I think I can improve on my current output (I’m only working actively on Special People right now), but by the time I’m ready to ramp things up again, some life circumstances may change, and the time I have available for writing may be diminished. So I don’t want to make any promises or predictions about timelines on different projects, but I do want to assure people that I intend to finish off the Year of Stories eventually, and put together Fifty-Word Stories: Volume Three, and do enough rewrites/tweaks to Losing Freight and the early Special People story arcs to make them publishable, and…

Yeah. See my problem?

I’ve also been podcasting every week (and then every other week, except for some recent inconsistencies), but I think it’s time to put that little side project to rest. The effort-to-audience ratio isn’t high enough to justify it right now.

I want to thank everyone for their support and patience while I try to get some of the big items on my to-do list checked off. I hope you’re enjoying the new Special People content I put out twice a week, and as soon as I’m able to start getting more new stories out to you, I intend to do so. Until then, I’ll do my best to keep everyone updated on my progress towards the various releases I’m working on.

Losing Freight Update

My series Losing Freight has been rolling along. We just hit the end of Week 5, and the action is really heating up!

Losing Freight is really unique because there’s a poll at the end of every page where you can vote on choices that affect the story. It’s been a lot of fun to have people voting along!

New pages of the story go up each weekday at 5 PM PST, and polls remain open until noon PST the next day.

If you haven’t been reading, here’s a bit of a recap of what’s happened so far to get you caught up.

Week 1: We’re introduced to Tic Bolter, owner of a one-man shipping business called Bolter Freightage. In his ship, the Galactic Pelican (name chosen by reader poll), he travels from planet to planet delivering various goods and getting himself in trouble. We also meet Lady Libden, a retired opera singer and one of his clients. We learn that Tic has lost something he was supposed to deliver to Libden, an action figure (as chosen by reader poll).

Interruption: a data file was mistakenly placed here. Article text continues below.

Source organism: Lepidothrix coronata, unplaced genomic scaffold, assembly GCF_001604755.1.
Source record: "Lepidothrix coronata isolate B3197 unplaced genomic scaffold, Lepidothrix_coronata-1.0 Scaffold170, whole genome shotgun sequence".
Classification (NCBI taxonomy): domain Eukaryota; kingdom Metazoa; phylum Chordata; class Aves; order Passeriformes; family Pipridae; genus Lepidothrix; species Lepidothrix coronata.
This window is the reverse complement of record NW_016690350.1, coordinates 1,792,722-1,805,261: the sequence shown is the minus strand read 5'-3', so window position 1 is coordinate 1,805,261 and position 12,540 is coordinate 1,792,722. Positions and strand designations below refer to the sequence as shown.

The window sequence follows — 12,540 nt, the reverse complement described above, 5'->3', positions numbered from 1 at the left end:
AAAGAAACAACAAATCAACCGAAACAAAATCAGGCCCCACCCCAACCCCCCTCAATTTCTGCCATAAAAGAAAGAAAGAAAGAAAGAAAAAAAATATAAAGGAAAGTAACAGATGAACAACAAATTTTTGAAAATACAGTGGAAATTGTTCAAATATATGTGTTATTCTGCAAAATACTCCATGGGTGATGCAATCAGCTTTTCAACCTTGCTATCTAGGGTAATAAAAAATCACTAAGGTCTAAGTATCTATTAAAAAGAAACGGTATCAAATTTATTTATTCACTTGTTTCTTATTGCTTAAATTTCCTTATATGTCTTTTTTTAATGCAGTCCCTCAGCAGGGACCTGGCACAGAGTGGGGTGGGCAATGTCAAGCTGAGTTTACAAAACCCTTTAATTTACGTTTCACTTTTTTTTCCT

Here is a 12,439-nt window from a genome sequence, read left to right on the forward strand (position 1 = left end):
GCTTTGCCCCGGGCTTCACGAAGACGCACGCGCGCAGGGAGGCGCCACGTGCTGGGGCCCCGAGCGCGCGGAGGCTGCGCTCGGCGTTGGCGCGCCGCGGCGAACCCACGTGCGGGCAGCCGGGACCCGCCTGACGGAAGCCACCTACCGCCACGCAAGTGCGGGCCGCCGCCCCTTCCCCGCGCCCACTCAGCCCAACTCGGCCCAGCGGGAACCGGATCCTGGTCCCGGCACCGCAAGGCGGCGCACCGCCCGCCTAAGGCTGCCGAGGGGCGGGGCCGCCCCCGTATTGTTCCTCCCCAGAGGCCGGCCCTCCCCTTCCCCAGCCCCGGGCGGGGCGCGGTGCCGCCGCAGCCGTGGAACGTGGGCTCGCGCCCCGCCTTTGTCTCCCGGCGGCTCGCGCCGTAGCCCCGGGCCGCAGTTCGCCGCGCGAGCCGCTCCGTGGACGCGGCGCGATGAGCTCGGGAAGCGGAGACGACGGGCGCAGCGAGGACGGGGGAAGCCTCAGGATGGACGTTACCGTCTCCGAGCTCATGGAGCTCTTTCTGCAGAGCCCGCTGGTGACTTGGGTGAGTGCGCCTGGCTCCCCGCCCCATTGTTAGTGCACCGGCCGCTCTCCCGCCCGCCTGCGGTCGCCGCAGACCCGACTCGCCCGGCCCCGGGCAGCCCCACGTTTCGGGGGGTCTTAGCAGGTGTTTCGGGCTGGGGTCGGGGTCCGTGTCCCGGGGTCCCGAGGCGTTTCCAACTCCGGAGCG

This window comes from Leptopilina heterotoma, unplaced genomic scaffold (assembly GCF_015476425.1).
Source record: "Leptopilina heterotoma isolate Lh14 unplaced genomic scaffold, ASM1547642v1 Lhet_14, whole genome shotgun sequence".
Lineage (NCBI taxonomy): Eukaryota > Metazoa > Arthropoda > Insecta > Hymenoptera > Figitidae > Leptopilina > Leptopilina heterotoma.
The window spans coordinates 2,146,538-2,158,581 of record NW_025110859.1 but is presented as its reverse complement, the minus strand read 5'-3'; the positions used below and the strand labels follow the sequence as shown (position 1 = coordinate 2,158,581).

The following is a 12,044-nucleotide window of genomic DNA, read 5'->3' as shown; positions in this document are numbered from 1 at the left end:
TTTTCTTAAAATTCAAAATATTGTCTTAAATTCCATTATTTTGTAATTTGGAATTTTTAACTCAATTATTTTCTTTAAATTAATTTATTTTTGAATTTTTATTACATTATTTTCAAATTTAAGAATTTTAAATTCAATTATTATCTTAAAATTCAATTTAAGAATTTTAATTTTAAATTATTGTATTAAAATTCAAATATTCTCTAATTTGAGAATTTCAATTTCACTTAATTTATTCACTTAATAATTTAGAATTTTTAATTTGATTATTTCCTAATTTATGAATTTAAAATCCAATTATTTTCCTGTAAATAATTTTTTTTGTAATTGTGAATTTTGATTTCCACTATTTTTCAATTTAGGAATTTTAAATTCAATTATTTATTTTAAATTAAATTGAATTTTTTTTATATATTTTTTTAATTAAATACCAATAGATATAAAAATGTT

Week 2: Tic brings on a passenger, Milly Leon, to earn a bit of extra money. It turns out she’s looking for a little more than a ride: she may be trailing some trouble in her wake. But she’s also worth a lot of money, so Tic fires up the Origami Engine (named by reader poll) and makes designs on that cash…

Week 3: Tic gives Milly a “Saucy Wench” to drink (named by reader poll), and Milly explains the “quest” she’s on, searching for her parents, two space-time engineers (as chosen by reader poll) who disappeared many years ago.

Week 4: Tic and Milly arrive on Haddock, where Milly wants to look for her parents. Hoping he doesn’t run in to any of the goons who work for Mr. Dunter, the client who sold the action figure Tic lost during delivery, Tic brings Milly to a pawn shop (where a reader poll sent them). Of course there’s trouble!

Week 5: Tic’s friend Haglyn helps Tic and Milly recover from their ordeal, which in Tic’s case involves drinking some Saucy Wenches, but Milly isn’t ready to sit back and think things over: she heads out to get some good snooping done! She pretends to be one of Mr. Dunter’s secret admirers (a plan voted into action by readers), then runs off once she’s inside Dunter’s building to look for clues. The last thing Tic hears over his PAI (his futuristic smart phone equivalent) is the sound of her getting caught.